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Reuable shopping bags

Reusable shopping bags are a popular place to start and have become a habit for many people around the world. Swapping to reusable alternatives helps reduce microplastics ending up in the environment at their source as well as reducing plastic waste in landfill.

What you can do

Choosing reusable bags and making a habit by keeping a stash in handy locations.

How can you do it

Many people use reusable bags as an alternative to plastic bags, but they are only reusable if you remember them. Some favourite places to keep bags are in the staffroom, the car or bicycle basket, at the front door, or where you keep daily essentials such as keys, phone and glasses. 

People tell us that a great habit to get into is returning their reusable bags to their usual spot straight after unpacking their groceries. That way they are always available, even when making an unexpected trip to the shops.

Often people ask us what are the best bags to use. The best bags are the ones you already have. 

Many supermarkets and shops are banning/phasing out plastic bags. If you’re a business owner, you may like to consider offering your customers incentives for bringing their own bag or asking them if they’d like to pack their items into a bag they are already carrying.

Taking the next steps

Many people get creative if they forget their reusable bags. Some Plastic Free July participants grab an empty cardboard box from the supermarket shelf, juggle their items, or even use their hat or ‘hoodie’. Coming out of the supermarket awkwardly cradling your groceries is a great way to remember your bag the next time you shop.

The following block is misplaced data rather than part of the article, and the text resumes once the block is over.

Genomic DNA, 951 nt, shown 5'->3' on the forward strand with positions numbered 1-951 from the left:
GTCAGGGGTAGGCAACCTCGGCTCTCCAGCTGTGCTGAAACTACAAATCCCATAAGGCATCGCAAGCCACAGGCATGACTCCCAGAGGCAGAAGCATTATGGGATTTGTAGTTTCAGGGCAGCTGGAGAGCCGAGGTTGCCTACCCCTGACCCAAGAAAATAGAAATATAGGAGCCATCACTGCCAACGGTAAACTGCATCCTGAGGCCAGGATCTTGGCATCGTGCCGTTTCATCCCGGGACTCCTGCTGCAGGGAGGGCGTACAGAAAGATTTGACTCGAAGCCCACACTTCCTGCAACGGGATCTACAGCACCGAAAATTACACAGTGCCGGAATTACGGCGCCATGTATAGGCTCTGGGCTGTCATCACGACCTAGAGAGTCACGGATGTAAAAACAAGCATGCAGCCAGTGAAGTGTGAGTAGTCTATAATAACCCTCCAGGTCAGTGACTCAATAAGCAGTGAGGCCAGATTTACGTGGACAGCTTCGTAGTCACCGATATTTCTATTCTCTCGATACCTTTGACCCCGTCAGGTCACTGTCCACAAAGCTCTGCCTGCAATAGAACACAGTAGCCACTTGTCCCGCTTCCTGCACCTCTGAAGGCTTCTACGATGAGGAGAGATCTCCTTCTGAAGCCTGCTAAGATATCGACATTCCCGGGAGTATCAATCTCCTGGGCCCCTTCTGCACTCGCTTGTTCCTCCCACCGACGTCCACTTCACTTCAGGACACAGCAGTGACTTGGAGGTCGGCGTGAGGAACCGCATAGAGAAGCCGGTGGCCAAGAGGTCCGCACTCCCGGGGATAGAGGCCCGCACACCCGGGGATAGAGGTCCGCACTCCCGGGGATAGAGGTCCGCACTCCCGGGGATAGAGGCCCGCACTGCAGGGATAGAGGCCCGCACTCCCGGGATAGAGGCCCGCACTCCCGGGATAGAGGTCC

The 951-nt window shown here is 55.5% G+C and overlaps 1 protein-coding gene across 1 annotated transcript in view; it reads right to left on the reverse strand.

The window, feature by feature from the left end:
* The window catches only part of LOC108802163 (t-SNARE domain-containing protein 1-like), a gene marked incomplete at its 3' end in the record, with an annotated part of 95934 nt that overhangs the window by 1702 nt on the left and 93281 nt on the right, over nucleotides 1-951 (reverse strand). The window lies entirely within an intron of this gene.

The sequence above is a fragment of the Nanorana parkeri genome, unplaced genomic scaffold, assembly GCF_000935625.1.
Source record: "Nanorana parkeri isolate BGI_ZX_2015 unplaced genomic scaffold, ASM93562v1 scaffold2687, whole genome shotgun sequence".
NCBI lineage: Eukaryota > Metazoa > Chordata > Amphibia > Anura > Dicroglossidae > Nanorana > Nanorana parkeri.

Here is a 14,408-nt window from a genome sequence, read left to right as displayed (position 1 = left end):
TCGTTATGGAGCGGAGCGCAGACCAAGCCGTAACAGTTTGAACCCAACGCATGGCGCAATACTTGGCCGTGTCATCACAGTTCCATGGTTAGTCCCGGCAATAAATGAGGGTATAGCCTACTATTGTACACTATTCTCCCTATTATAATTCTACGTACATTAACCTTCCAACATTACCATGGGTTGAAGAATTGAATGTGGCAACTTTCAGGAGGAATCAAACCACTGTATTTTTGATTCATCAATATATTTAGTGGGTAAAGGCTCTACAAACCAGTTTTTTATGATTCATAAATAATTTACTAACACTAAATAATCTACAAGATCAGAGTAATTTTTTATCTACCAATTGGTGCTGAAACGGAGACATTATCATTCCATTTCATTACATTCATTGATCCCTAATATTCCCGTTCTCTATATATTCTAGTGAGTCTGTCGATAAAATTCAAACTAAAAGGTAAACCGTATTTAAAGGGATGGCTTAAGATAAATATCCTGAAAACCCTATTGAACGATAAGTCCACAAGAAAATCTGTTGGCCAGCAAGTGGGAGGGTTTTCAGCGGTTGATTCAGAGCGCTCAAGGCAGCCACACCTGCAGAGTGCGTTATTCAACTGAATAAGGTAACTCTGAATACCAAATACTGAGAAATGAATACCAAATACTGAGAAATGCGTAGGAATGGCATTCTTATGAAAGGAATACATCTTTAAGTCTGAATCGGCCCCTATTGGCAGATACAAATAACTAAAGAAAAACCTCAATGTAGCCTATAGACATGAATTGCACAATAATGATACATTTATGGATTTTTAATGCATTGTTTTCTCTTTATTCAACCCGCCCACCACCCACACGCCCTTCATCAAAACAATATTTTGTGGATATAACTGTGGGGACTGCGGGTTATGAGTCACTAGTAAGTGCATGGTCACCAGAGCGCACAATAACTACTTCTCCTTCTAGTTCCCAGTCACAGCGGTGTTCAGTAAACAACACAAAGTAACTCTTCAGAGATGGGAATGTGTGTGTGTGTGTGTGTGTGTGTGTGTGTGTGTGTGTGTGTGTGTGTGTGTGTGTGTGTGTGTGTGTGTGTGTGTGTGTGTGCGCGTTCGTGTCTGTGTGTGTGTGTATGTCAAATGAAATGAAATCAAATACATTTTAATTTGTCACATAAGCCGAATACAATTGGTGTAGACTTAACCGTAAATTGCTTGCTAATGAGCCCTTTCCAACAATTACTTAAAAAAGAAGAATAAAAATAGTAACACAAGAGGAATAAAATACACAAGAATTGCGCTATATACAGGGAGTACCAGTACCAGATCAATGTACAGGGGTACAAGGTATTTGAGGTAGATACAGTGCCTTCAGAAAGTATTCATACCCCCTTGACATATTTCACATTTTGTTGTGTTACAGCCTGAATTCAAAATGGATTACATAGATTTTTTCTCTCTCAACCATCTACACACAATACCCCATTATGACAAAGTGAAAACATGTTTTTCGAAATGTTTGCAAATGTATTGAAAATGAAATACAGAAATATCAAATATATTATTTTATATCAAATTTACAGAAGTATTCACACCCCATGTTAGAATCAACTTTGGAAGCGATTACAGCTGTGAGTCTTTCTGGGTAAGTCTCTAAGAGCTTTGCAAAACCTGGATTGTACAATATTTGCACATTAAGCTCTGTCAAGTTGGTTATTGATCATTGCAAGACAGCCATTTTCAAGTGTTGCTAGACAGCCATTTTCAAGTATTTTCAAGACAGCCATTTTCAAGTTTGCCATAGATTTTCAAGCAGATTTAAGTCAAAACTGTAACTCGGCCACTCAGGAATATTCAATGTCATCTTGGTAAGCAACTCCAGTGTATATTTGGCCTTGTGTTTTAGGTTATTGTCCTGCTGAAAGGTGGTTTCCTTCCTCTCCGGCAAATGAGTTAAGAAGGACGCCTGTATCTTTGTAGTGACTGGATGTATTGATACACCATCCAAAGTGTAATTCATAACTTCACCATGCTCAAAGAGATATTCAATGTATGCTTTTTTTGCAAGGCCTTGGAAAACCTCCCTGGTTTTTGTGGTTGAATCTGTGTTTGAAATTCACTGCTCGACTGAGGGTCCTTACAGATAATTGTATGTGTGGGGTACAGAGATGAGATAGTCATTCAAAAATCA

Others consider making their own reusable shopping bags and zero waste produce bags using repurposed fabric or giving new life to items such as faded pillow cases. Check out the global Boomerang Bag movement for inspiration. If you do need to buy a bag, choose one made from natural fibres and try to reuse as many times as possible to offset production costs.

For those living in areas that have not banned the plastic bag yet, you could consider getting involved with a local advocacy group and petitioning your governing body to make a change.

The impact

  • Reusable bags help reduce single-use plastic that is fatal for animals who mistake it for food or become entangled in it
  • Consumer pressure encourages major businesses to improve their sustainability measures
  • By choosing to refuse plastic bags, you will reduce the microplastics that end up in and remain indefinitely in the environment

More ideas

What others do

Glass of lemonade, bunch of straws and a plastic juice bottle

To find plastic free ideas, take the Plastic Free July challenge

Reusable carry bag, keep cups and bamboo cutlery
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